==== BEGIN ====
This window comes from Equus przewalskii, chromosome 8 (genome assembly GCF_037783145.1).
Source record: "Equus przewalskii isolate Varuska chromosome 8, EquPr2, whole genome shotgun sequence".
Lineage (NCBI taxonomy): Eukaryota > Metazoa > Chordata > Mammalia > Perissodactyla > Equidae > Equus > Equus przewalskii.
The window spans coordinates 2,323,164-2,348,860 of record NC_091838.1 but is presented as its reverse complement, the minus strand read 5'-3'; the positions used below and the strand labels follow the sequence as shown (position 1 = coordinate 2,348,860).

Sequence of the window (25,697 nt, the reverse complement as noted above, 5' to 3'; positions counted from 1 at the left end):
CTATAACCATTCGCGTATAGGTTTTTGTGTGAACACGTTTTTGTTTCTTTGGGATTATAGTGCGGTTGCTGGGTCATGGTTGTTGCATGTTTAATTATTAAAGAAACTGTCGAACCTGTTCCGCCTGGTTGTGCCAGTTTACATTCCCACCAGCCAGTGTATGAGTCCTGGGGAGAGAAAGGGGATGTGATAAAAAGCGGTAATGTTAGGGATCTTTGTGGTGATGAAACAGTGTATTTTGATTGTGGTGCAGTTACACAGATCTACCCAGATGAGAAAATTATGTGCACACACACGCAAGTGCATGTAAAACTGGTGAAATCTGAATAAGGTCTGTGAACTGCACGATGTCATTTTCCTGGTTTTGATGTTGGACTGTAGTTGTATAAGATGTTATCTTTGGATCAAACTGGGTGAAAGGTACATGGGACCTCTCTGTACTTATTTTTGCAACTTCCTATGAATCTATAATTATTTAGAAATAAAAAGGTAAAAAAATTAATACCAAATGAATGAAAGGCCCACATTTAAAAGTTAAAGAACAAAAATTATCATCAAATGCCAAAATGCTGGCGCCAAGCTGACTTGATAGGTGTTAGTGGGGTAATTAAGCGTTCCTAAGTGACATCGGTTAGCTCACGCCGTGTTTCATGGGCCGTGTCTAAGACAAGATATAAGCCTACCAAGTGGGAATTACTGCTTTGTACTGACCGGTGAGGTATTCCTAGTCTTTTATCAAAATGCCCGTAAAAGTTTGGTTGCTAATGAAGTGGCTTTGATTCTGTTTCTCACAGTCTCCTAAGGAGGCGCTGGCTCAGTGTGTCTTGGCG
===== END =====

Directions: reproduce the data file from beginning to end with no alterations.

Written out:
This window comes from Equus przewalskii, chromosome 8 (genome assembly GCF_037783145.1).
Source record: "Equus przewalskii isolate Varuska chromosome 8, EquPr2, whole genome shotgun sequence".
Lineage (NCBI taxonomy): Eukaryota > Metazoa > Chordata > Mammalia > Perissodactyla > Equidae > Equus > Equus przewalskii.
The window spans coordinates 2,323,164-2,348,860 of record NC_091838.1 but is presented as its reverse complement, the minus strand read 5'-3'; the positions used below and the strand labels follow the sequence as shown (position 1 = coordinate 2,348,860).

Sequence of the window (25,697 nt, the reverse complement as noted above, 5' to 3'; positions counted from 1 at the left end):
CTATAACCATTCGCGTATAGGTTTTTGTGTGAACACGTTTTTGTTTCTTTGGGATTATAGTGCGGTTGCTGGGTCATGGTTGTTGCATGTTTAATTATTAAAGAAACTGTCGAACCTGTTCCGCCTGGTTGTGCCAGTTTACATTCCCACCAGCCAGTGTATGAGTCCTGGGGAGAGAAAGGGGATGTGATAAAAAGCGGTAATGTTAGGGATCTTTGTGGTGATGAAACAGTGTATTTTGATTGTGGTGCAGTTACACAGATCTACCCAGATGAGAAAATTATGTGCACACACACGCAAGTGCATGTAAAACTGGTGAAATCTGAATAAGGTCTGTGAACTGCACGATGTCATTTTCCTGGTTTTGATGTTGGACTGTAGTTGTATAAGATGTTATCTTTGGATCAAACTGGGTGAAAGGTACATGGGACCTCTCTGTACTTATTTTTGCAACTTCCTATGAATCTATAATTATTTAGAAATAAAAAGGTAAAAAAATTAATACCAAATGAATGAAAGGCCCACATTTAAAAGTTAAAGAACAAAAATTATCATCAAATGCCAAAATGCTGGCGCCAAGCTGACTTGATAGGTGTTAGTGGGGTAATTAAGCGTTCCTAAGTGACATCGGTTAGCTCACGCCGTGTTTCATGGGCCGTGTCTAAGACAAGATATAAGCCTACCAAGTGGGAATTACTGCTTTGTACTGACCGGTGAGGTATTCCTAGTCTTTTATCAAAATGCCCGTAAAAGTTTGGTTGCTAATGAAGTGGCTTTGATTCTGTTTCTCACAGTCTCCTAAGGAGGCGCTGGCTCAGTGTGTCTTGGCG